Vettel feeling upbeat ahead of British Grand Prix

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Sebastian Vettel may have endured a difficult start to the 2014 Formula 1 season, but the German driver is still feeling positive heading to next weekend’s British Grand Prix.

Silverstone has proven to be a happy hunting ground for Red Bull over the past five years, with its drivers winning the race three times. The event is also an important one for the team given that the track is not far from its factory in Milton Keynes.

“I always like going to Silverstone, the track is incredible to drive and the British crowd that turns out to watch the weekend is always massive,” Vettel said in the team’s grand prix preview. “Whether it’s wet or dry everyone always looks like they are having a really good time.”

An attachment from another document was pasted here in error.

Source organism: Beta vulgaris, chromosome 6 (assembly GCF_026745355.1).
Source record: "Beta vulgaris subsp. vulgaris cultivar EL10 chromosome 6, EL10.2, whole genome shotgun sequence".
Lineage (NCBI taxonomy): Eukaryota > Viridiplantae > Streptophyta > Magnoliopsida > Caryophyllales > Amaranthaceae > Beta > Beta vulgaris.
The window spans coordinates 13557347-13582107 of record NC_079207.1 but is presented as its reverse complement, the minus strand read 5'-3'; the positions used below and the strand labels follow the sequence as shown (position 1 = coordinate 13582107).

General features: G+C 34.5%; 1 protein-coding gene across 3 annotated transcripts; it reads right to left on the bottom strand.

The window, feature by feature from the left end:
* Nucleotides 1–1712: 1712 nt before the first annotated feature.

The race will be the second of three ‘home’ rounds for the team. Last weekend’s race in Austria was the team’s official home race, given that owner Dietrich Mateschitz is Austrian, and the race after Silverstone – the German Grand Prix – is Vettel’s.

“It’s a busy time right now, we had Red Bull’s home race in Austria, the Team’s local event here and then we go to my home race in Germany!” he said. “This race has an extra element as it’s so close to the factory and a lot of the staff who work so hard on the car will be watching from the grandstands with their families – I hope we can get a good result for them.

“As the factory is only about half an hour or so from the track a lot of the race team live nearby and can sleep in their own beds for the weekend which surely is a nice thing for them.

“I have good memories of Silverstone, the best must be winning there in 2009 and Mark [Webber] won there in 2010 and 2012 so we have a good record at the track.”